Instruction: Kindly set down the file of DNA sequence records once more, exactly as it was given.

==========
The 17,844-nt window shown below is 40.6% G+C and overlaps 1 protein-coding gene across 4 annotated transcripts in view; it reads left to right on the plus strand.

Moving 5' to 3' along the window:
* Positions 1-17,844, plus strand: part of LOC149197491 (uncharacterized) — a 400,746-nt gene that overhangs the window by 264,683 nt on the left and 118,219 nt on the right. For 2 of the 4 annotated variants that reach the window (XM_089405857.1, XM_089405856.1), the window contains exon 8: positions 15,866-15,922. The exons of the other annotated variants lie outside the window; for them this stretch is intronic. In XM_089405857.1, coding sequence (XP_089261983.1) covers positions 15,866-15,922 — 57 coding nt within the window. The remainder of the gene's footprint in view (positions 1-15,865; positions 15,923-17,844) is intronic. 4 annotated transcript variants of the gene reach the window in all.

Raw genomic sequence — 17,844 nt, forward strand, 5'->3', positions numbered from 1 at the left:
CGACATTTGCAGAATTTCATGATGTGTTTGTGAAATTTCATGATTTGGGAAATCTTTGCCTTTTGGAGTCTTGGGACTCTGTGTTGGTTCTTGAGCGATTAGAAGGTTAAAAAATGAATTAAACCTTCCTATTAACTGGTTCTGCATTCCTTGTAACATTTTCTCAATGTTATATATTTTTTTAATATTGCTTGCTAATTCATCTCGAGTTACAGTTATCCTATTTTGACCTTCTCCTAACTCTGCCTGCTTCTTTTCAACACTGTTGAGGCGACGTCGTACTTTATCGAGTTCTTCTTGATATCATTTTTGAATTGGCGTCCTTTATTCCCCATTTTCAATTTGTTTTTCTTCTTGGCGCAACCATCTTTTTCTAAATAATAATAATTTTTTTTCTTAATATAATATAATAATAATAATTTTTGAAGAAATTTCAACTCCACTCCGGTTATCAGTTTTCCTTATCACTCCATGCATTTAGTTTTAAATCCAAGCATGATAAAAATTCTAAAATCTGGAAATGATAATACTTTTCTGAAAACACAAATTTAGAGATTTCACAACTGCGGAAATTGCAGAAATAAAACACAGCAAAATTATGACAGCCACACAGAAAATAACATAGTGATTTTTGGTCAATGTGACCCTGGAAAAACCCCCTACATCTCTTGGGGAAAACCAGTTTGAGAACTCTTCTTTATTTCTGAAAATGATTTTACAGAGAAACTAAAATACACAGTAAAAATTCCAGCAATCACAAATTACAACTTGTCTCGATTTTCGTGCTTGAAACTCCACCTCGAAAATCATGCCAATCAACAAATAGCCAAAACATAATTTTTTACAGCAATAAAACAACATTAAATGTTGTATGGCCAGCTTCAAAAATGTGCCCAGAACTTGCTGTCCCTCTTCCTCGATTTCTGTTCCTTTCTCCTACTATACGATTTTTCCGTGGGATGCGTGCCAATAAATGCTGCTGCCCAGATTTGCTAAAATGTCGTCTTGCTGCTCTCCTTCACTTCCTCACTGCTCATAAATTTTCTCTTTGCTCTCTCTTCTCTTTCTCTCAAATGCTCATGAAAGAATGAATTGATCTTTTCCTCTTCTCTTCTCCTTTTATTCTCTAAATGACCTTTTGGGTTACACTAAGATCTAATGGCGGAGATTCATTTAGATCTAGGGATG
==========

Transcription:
The 17,844-nt window shown below is 40.6% G+C and overlaps 1 protein-coding gene across 4 annotated transcripts in view; it reads left to right on the plus strand.

Moving 5' to 3' along the window:
* Positions 1-17,844, plus strand: part of LOC149197491 (uncharacterized) — a 400,746-nt gene that overhangs the window by 264,683 nt on the left and 118,219 nt on the right. For 2 of the 4 annotated variants that reach the window (XM_089405857.1, XM_089405856.1), the window contains exon 8: positions 15,866-15,922. The exons of the other annotated variants lie outside the window; for them this stretch is intronic. In XM_089405857.1, coding sequence (XP_089261983.1) covers positions 15,866-15,922 — 57 coding nt within the window. The remainder of the gene's footprint in view (positions 1-15,865; positions 15,923-17,844) is intronic. 4 annotated transcript variants of the gene reach the window in all.

Raw genomic sequence — 17,844 nt, forward strand, 5'->3', positions numbered from 1 at the left:
CGACATTTGCAGAATTTCATGATGTGTTTGTGAAATTTCATGATTTGGGAAATCTTTGCCTTTTGGAGTCTTGGGACTCTGTGTTGGTTCTTGAGCGATTAGAAGGTTAAAAAATGAATTAAACCTTCCTATTAACTGGTTCTGCATTCCTTGTAACATTTTCTCAATGTTATATATTTTTTTAATATTGCTTGCTAATTCATCTCGAGTTACAGTTATCCTATTTTGACCTTCTCCTAACTCTGCCTGCTTCTTTTCAACACTGTTGAGGCGACGTCGTACTTTATCGAGTTCTTCTTGATATCATTTTTGAATTGGCGTCCTTTATTCCCCATTTTCAATTTGTTTTTCTTCTTGGCGCAACCATCTTTTTCTAAATAATAATAATTTTTTTTCTTAATATAATATAATAATAATAATTTTTGAAGAAATTTCAACTCCACTCCGGTTATCAGTTTTCCTTATCACTCCATGCATTTAGTTTTAAATCCAAGCATGATAAAAATTCTAAAATCTGGAAATGATAATACTTTTCTGAAAACACAAATTTAGAGATTTCACAACTGCGGAAATTGCAGAAATAAAACACAGCAAAATTATGACAGCCACACAGAAAATAACATAGTGATTTTTGGTCAATGTGACCCTGGAAAAACCCCCTACATCTCTTGGGGAAAACCAGTTTGAGAACTCTTCTTTATTTCTGAAAATGATTTTACAGAGAAACTAAAATACACAGTAAAAATTCCAGCAATCACAAATTACAACTTGTCTCGATTTTCGTGCTTGAAACTCCACCTCGAAAATCATGCCAATCAACAAATAGCCAAAACATAATTTTTTACAGCAATAAAACAACATTAAATGTTGTATGGCCAGCTTCAAAAATGTGCCCAGAACTTGCTGTCCCTCTTCCTCGATTTCTGTTCCTTTCTCCTACTATACGATTTTTCCGTGGGATGCGTGCCAATAAATGCTGCTGCCCAGATTTGCTAAAATGTCGTCTTGCTGCTCTCCTTCACTTCCTCACTGCTCATAAATTTTCTCTTTGCTCTCTCTTCTCTTTCTCTCAAATGCTCATGAAAGAATGAATTGATCTTTTCCTCTTCTCTTCTCCTTTTATTCTCTAAATGACCTTTTGGGTTACACTAAGATCTAATGGCGGAGATTCATTTAGATCTAGGGATG